Lecture explores what lies beyond the universe

By Lynn Easson-Irvine, October 18, 2007

    Christine Wilson, a professor in physics and astronomy, will give a lecture Beyond the Visible Universe: Dark Clouds, Galaxy Collisions, and the Origin of Stars on Sunday, Oct. 21. Photo by Susan Bubak.
One of the most intrinsically compelling questions for humanity is, "What lies beyond?" It can mean many different things to many different people. Some people think they know the answer, but for an astrophysicist like Dr. Christine Wilson, the question can only be answered through ongoing and thorough scientific research.

On Sunday, Oct. 21, Wilson, a professor in physics and astronomy and a recipient of the Ontario Premier's Research Excellence Award, will be giving a talk at the Science on Sunday lecture series hosted by the Royal Canadian Institute.

Wilson's lecture is entitled Beyond the Visible Universe: Dark Clouds, Galaxy Collisions, and the Origin of Stars. She will discuss her research, which includes the analysis of the interstellar medium and star formation, both in nearby galaxies and in our own Milky Way.

Wilson will touch on the compiled research from her last sabbatical, which she spent with the Smithsonian Observatory based at the Submillimeter Array in Hawaii. While she was there, she looked at the progression of nearby colliding galaxies.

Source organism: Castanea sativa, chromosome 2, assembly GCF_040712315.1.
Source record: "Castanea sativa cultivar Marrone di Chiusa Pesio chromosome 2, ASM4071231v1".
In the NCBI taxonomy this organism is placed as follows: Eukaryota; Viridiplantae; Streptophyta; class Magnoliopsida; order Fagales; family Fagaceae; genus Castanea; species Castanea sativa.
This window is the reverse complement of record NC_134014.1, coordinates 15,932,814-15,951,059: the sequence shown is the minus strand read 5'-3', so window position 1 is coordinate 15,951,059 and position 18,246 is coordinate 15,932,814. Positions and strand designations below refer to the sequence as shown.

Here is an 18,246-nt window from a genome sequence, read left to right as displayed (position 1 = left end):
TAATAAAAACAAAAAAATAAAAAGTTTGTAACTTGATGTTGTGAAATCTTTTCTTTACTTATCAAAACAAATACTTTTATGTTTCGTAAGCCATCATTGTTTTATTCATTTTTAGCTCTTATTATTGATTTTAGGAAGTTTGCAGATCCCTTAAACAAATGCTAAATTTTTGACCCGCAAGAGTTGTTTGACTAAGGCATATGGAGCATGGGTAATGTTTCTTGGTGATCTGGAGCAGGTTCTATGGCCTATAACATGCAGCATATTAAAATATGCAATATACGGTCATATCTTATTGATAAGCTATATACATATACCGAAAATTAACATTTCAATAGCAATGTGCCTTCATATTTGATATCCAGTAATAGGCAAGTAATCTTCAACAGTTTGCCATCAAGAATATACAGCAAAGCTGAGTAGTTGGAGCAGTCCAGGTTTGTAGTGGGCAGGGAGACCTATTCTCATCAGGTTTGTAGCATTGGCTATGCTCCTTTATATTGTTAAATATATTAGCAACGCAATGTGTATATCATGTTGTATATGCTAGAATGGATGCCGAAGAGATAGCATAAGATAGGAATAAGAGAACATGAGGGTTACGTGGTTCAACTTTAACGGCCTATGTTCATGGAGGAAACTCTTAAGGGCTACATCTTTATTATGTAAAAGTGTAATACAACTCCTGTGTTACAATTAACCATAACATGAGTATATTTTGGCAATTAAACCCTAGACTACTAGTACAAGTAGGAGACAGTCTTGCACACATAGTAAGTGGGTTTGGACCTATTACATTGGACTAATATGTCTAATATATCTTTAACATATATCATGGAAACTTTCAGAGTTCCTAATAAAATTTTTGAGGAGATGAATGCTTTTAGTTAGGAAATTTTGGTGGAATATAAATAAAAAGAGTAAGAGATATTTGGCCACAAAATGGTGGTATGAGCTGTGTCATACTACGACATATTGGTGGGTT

She will also talk about the scientific tools she uses to approach this research. Although she is versed in the multi-wavelength approach to astronomical research, she is an expert in the use of radio astronomy, or more specifically, millimeter-wave radio interferometry, where high-resolution images of the emission from molecules in the interstellar medium can be taken.

Wilson is involved in many international space research collaborations, where she has access to these tools. She is one of six Canadian project scientists on the astronomical satellite ODIN and she is also an associate scientist with the SPIRE instrument for the Herschel satellite.

The technological tools available to scientists continues to evolve, which allows them to see further and deeper into the universe.

One of the greatest significant advances in both scientific astronomical technology and international collaboration is the Atacama Large Millimetre Array (ALMA) project, of which Wilson is the senior Canadian project scientist. Started in 2003, ALMA is scheduled to be completed by 2012.

"With the installation of ALMA, the scope of astronomical scientific research will broaden enormously, and we will be able to focus on projects that were unimaginable before," said Wilson.

This facility combined with the efforts of scientists like Wilson will shed light on those dark regions of the universe that we cannot yet see. Perhaps then, we will be just a little bit closer to the answer.

The lecture will take place on Sunday, Oct. 21 at 3 p.m. (doors open at 2:15 p.m.) in the Macleod Auditorium, Medical Sciences Building, University of Toronto, 1 King's College Circle (nearest subway is Queen's Park station). Parking is available on campus.